Libeskind Building: Leuphana submits appraisal of financial plan

Financing completely secured - No additional public funds required

Lüneburg. On October 31, 2013, Leuphana University Lüneburg submitted to the Lower Saxon State Government the required appraisal of the university’s plan to finance its new central building.  Earlier in June the plan had already been approved by the university’s Board of Trustees. The submitted appraisal was prepared by an independent auditing firm. The experts confirmed the university’s claim to have a solid and adequate financial plan for the central building.

The university laid out its financial plan in response to a request from the Ministry for Science and Culture: the need for clarification was produced in part by misleading reports in the media about a supposed cost explosion in the construction of the building. According to the latest calculations, the construction costs amount in total to about 76 million Euros gross. This corresponds to an increase of 18.3 million Euros in comparison with the previously approved sum of 57.7 million Euros. On the basis of an input tax refund, the university is required initially to only provide a net contribution of approximately 64 million Euros. The university has sufficient funds available for a partial return of the input tax, according to the appraisal made by the financial auditors.

As the university has often stated in the past, the cost increases arose, among other things, from the delayed start of construction caused by a neighbor’s lawsuit coupled with an increase in the cost index over the projected time of construction. This increase in construction costs, while predictable, may not officially be taken into consideration when setting the budget for public building projects in Lower Saxony. This factor was, therefore, outside the university trustees’ purview in their capacity as the building’s principal. The board of trustees had already stated in June that it was not responsible for the cost increases and the delay in construction.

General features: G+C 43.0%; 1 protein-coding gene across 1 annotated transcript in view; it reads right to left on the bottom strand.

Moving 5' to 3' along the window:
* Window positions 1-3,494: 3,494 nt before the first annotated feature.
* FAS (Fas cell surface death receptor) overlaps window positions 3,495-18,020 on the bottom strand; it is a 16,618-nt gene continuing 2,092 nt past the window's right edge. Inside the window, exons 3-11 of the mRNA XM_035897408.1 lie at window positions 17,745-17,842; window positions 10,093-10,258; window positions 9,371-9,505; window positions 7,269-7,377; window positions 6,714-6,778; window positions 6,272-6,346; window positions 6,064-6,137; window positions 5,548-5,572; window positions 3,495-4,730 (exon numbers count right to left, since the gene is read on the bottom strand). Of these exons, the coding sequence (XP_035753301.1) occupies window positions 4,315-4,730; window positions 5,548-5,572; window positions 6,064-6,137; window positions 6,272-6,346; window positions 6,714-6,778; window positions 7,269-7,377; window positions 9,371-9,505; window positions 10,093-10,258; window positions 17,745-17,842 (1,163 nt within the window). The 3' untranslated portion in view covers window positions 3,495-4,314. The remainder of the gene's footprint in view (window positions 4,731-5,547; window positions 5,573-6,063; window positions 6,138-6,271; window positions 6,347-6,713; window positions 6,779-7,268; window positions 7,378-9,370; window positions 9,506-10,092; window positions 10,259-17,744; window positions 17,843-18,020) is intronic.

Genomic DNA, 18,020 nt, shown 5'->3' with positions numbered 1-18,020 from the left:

The university has made the necessary changes in managing its real estate portfolio in order to cover the increased costs. Financing for the construction project has thereby been provided for completely. The public funds already committed will not need to be increased. Reductions in teaching, research, or the fulfillment of any other activities vital to the university’s mission will not be required by the completion of the new central building. The new eight-story central building has a total of 13,000 square meters floor space. It reaches a maximum height of almost 37 meters. A total of 114,000 cubic meters of space will be constructed on a 4,700 square meter base area. Research facilities will fill about half the available space, 2,800 square meters are planned for the student center, 2,600 square meters for a seminar center. A large auditorium will offer seating for 1,200 visitors.  Construction work began in February 2012 and is moving forward. August 31, 2015 is the projected completion date.

The new construction project is a consequence of the university’s substantive conceptual reorientation. The goal is to integrate all of the university’s units together into one central campus.  The new building will be the university’s epicenter. The building’s design has been created by Daniel Libeskind - an internationally acclaimed architect who also has been a visiting professor at Leuphana since 2007. The architect sought out students’ responses to his design in numerous courses that he taught at Leuphana, thereby incorporating the wishes and expectations of the building’s most important user group directly into the development process.